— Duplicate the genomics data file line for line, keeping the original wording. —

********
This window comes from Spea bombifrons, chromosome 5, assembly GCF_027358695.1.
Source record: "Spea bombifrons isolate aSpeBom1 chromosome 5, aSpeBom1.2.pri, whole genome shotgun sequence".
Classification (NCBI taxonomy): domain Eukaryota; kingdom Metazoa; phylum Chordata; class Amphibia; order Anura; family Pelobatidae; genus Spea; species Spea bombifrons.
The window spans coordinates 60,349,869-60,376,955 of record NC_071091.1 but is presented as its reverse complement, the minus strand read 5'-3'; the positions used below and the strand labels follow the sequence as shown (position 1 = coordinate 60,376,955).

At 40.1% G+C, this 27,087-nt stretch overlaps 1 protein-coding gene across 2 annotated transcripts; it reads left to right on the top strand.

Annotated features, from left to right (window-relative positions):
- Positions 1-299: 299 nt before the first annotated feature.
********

This window comes from Spea bombifrons, chromosome 5, assembly GCF_027358695.1.
Source record: "Spea bombifrons isolate aSpeBom1 chromosome 5, aSpeBom1.2.pri, whole genome shotgun sequence".
Classification (NCBI taxonomy): domain Eukaryota; kingdom Metazoa; phylum Chordata; class Amphibia; order Anura; family Pelobatidae; genus Spea; species Spea bombifrons.
The window spans coordinates 60,349,869-60,376,955 of record NC_071091.1 but is presented as its reverse complement, the minus strand read 5'-3'; the positions used below and the strand labels follow the sequence as shown (position 1 = coordinate 60,376,955).

At 40.1% G+C, this 27,087-nt stretch overlaps 1 protein-coding gene across 2 annotated transcripts; it reads left to right on the top strand.

Annotated features, from left to right (window-relative positions):
- Positions 1-299: 299 nt before the first annotated feature.